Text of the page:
The Mortgage Professor
Mortgage Web Site Has Admirable Goals, But Will It Save You Money?
I have been spending time recently kicking the tires of a new Web site, http:/
It was developed by Jeff Lazerson, an experienced mortgage broker who didn't much like the way most brokers did business. He persuaded the Ford Foundation to back an approach designed to eliminate opportunistic pricing -- the widespread practice of basing the price on what brokers believe they can induce borrowers to pay.
Mortgage Grader develops prices mechanically by sifting through the offers of participating lenders to find the best deal. The site follows many consumer-friendly practices. Broker fees are transparent, and the site passes through to the borrower the best wholesale loan price. This sets it apart from most brokers, who quote prices that include an undisclosed markup.
Mortgage Grader's broker fee is fixed, changing only with the loan amount, and is disclosed in a fee schedule. This eliminates the consumer-friendly possibility of adjusting the broker's fee to the anticipated workload involved in the transaction. I consider that a small price to pay, however, for eliminating all possibility of opportunistic pricing.
The site also guarantees the lender fees that it discloses, and credits the borrower with any rebates received from the lender -- both commendable practices that only a minority of brokers follow. It will lock the rate and other terms when directed by the customer and provide a copy of the written confirmation of the rate lock as soon as it has been received from the lender.
Mortgage Grader quotes loan prices adjusted for the particulars of each transaction. However, to do so, the site requires that the borrower fill out an application form that is contained on five screens. That took me about 15 to 20 minutes. That is a small investment of time for someone applying for a loan. However, it is a large investment for someone in shopping mode, who is visiting multiple Web sites and who will be coming back frequently, either to check different loans or to keep abreast of an ever-shifting market.
The problem is aggravated because Mortgage Grader fails to provide users with a way to save their inputs. The information disappears from the computer after an hour. That is up from 20 minutes; Lazerson extended it after I complained, but what is needed is more like three weeks.
There is no reason to save the prices. They will change every day anyway and take only seconds to calculate. However, I found it annoying to reenter five screens of personal data every time I wanted to take another look at the prices.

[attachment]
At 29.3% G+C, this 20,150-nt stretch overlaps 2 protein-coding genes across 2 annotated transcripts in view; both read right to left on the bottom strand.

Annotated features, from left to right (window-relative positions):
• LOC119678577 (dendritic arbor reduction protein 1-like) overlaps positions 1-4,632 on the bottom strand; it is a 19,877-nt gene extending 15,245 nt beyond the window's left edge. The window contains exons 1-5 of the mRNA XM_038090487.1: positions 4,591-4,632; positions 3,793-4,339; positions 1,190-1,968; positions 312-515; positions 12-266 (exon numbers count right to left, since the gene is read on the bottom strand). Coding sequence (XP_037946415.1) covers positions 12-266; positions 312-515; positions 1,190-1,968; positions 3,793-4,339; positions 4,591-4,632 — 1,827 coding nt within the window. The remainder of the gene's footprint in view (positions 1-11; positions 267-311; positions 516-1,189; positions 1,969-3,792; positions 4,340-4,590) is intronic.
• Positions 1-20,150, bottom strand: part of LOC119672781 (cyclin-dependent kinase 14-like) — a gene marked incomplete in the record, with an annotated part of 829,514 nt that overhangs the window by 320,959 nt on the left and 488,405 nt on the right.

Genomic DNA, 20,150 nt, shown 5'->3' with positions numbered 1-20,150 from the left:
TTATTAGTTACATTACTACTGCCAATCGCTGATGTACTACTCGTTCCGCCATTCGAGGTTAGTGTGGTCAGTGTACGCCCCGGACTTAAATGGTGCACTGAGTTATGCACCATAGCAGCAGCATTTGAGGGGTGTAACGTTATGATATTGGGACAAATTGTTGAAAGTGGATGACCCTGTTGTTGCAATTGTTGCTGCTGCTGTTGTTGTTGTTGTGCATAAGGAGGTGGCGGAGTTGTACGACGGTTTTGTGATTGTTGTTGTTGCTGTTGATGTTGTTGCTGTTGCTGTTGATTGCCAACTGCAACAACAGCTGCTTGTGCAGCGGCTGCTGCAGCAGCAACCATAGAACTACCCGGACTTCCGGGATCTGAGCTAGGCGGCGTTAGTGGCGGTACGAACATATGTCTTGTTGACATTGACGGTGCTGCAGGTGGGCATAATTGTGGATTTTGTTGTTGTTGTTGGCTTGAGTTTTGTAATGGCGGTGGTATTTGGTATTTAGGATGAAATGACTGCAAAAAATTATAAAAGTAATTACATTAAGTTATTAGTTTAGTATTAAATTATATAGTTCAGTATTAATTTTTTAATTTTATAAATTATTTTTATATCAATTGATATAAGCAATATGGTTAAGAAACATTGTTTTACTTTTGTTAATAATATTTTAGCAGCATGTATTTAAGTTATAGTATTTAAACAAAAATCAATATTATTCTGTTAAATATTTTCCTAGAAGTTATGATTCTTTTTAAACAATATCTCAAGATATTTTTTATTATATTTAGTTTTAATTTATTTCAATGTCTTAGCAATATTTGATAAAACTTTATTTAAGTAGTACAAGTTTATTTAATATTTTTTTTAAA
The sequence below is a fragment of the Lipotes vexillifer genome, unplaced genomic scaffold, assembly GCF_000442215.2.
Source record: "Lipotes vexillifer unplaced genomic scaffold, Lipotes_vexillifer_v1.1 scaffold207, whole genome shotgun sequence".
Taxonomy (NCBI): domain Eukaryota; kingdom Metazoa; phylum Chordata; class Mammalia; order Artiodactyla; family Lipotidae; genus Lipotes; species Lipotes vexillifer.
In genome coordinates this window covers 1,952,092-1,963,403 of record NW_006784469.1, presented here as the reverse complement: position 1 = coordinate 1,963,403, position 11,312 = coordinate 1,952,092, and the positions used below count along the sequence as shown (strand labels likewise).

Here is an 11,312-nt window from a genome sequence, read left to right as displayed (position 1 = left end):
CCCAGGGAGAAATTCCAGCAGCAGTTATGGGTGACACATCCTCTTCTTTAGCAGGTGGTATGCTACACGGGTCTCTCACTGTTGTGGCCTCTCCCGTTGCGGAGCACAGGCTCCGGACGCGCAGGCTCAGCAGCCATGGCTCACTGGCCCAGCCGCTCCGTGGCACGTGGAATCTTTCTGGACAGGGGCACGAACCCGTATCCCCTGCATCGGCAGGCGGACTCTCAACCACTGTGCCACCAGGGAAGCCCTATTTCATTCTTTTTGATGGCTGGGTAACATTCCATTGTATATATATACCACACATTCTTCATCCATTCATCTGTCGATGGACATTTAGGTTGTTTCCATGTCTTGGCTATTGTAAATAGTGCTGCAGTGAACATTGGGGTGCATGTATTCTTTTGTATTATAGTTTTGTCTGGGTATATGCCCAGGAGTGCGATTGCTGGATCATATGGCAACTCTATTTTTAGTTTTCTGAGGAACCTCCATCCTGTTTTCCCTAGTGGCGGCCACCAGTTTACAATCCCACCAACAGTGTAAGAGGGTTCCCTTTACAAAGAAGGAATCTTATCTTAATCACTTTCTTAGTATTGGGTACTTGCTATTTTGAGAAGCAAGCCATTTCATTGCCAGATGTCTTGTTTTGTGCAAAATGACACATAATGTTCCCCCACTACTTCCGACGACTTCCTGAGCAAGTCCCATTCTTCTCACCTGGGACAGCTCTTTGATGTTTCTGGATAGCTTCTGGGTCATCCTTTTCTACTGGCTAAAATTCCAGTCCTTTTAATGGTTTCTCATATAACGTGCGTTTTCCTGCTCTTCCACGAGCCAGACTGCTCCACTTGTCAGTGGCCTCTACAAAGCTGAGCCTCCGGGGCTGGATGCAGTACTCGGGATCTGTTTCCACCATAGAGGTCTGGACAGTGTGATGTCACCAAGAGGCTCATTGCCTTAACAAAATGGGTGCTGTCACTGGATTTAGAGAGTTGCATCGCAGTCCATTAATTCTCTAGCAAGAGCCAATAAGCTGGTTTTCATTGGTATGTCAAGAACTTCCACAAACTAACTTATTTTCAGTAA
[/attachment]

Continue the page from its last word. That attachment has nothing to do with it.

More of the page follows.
Because Mortgage Grader cannot easily be compared to other online sites, it is essentially directed to borrowers who have decided to get their loan from one loan provider. This requires a certain amount of faith that they will fare well on the site without checking competitors. Is such faith justified?
To try to answer that question, I set out to do a comprehensive set of price comparisons against five online lenders that provide comprehensive price data, covering a variety of market niches. Unfortunately, I was able to complete only a few before Mortgage Grader bounced me off, and I was disinclined to make it my life's work. In the few I did, Mortgage Grader did not have the lowest price but was in the ballpark.
The large amount of data the site requires borrowers to provide before they can get prices, which I found so irksome, does have one advantage for borrowers: It allows Mortgage Grader to better assess whether the borrower meets the lender's underwriting requirements. Thus, prices probably won't require adjustment later in the process.
Bottom line: If you prefer to select one loan provider rather than spend time shopping, Mortgage Grader looks like a good choice. Right now, it is licensed in California, New York, Florida and Idaho.
Jack Guttentag is professor of finance emeritus at the Wharton School of the University of Pennsylvania. He can be contacted through his Web site,http:/
¿ 2008 Jack Guttentag
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